KU Field Station

Researchers in vest and hard hats using equipment to monitor prescribed burn

Understanding fire behavior

Haiyang Chao, KU professor of aerospace engineering (right foreground), and his graduate students study the use of drones in understanding the behavior of prescribed fires and wildfires. In several small burns at the Field Station, they monitored metrics such as fire front location and the rate of fire spread.

The 2021 season was dynamic. Research crews found creative ways to maintain research continuity in a time still surrounded by an abundance of caution. The number of active research projects at the Field Station varies annually and includes many long-term studies, some requiring extensive infrastructure; this year 35 projects were active. In addition, a team of research technicians from the National Ecological Observatory Network (NEON), of which the Field Station is part, continued regular visits to monitor species and atmospheric conditions.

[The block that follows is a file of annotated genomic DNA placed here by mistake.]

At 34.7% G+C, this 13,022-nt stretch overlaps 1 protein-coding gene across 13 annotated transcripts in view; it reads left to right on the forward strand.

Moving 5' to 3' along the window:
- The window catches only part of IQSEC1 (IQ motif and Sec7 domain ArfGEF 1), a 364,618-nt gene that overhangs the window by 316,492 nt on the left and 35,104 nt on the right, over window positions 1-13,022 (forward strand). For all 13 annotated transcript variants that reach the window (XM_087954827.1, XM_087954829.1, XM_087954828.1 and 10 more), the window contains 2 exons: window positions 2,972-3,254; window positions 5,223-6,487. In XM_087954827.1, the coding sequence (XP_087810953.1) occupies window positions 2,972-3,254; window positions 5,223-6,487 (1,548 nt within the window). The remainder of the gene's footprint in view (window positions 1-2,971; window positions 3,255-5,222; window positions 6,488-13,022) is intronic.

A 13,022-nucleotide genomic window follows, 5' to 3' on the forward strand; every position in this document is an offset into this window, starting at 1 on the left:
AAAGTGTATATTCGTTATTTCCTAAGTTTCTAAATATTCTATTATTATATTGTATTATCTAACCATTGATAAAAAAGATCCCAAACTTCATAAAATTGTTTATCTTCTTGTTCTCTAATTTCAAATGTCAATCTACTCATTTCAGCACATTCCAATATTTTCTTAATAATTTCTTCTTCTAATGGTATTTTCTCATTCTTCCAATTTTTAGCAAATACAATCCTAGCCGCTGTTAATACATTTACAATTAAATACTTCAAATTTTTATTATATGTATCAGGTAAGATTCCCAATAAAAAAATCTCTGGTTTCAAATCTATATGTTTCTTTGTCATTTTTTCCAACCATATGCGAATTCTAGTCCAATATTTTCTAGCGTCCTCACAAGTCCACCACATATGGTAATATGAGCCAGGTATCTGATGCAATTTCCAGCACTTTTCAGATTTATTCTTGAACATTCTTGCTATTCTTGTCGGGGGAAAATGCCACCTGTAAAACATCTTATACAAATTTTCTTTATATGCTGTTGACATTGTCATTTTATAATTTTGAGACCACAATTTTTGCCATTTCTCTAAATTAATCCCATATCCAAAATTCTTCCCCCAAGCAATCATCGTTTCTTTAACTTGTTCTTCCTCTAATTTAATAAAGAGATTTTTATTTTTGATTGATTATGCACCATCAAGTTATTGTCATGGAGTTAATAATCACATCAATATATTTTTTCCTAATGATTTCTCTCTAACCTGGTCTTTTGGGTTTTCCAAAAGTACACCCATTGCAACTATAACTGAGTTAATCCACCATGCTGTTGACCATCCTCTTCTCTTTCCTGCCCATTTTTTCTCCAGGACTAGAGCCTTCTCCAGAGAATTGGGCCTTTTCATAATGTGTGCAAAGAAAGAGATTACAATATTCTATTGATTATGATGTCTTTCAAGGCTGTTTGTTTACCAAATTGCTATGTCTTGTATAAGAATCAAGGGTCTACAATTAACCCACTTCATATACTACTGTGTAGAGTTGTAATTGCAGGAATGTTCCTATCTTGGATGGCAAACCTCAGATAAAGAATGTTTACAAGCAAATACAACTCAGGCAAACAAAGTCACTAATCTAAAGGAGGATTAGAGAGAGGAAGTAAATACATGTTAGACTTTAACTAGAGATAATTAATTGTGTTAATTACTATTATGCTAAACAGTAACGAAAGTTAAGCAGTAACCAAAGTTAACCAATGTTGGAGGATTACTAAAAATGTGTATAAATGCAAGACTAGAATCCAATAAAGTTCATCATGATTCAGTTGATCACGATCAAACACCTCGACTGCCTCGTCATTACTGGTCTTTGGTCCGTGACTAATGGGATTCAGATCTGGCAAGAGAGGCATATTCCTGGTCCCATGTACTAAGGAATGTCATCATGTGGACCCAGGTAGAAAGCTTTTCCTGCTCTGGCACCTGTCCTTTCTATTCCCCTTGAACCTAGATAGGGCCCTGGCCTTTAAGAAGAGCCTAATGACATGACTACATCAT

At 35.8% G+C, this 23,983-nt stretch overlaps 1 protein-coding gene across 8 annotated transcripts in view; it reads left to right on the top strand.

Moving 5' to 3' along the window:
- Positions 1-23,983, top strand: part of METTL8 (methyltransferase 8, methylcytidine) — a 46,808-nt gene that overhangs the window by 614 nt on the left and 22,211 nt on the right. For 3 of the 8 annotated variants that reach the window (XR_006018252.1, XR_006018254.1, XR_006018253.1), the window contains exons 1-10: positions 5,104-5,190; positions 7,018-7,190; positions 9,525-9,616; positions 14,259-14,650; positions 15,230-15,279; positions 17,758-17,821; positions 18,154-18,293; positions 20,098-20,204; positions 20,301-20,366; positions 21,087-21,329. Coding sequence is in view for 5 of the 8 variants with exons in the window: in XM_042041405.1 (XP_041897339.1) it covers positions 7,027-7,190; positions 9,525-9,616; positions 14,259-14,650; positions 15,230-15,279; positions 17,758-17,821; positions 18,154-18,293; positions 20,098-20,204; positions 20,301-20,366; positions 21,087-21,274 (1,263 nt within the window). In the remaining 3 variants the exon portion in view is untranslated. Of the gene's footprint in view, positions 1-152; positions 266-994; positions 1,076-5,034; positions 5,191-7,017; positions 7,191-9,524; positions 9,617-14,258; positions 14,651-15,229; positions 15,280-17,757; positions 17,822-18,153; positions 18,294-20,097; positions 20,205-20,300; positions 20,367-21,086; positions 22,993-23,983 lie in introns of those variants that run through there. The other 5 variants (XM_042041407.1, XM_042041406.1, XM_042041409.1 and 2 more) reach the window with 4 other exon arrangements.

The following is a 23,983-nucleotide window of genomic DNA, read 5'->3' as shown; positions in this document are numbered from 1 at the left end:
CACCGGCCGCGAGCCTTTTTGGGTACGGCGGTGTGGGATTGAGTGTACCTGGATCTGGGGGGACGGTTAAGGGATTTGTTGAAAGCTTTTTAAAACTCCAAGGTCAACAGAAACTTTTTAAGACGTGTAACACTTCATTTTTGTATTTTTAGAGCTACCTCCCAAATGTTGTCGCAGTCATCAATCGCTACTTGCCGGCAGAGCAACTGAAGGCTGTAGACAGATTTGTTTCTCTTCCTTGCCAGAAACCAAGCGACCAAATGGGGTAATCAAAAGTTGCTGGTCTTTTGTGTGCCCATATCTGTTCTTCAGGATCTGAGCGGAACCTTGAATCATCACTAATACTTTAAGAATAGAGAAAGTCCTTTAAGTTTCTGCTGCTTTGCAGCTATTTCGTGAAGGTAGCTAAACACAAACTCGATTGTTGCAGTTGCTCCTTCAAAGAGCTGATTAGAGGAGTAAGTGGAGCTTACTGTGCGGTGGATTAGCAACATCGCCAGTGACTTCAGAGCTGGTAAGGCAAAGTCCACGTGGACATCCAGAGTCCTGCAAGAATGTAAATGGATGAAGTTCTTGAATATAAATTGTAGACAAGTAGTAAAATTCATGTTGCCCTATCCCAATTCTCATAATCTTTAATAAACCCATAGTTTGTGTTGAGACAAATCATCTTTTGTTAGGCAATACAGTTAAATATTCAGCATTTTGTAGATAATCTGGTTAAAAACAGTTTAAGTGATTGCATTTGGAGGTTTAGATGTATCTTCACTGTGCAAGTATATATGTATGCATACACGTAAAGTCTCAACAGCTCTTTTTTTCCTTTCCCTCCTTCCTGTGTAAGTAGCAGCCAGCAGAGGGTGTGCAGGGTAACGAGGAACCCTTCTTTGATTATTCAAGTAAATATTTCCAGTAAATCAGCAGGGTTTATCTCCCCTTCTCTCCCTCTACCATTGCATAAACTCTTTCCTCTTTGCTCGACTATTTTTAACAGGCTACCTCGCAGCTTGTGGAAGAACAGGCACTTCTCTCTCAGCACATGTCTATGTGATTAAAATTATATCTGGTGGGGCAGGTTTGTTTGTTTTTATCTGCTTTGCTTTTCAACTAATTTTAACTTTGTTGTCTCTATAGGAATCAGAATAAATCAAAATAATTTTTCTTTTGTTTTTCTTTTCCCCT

As in 2020, the scheduling of KU staff retreats at the Field Station’s Armitage Center was on hold. The public trail system and the Native Medicinal Plant Garden remained open and provided a safe option for visitor activity as the pandemic situation continues.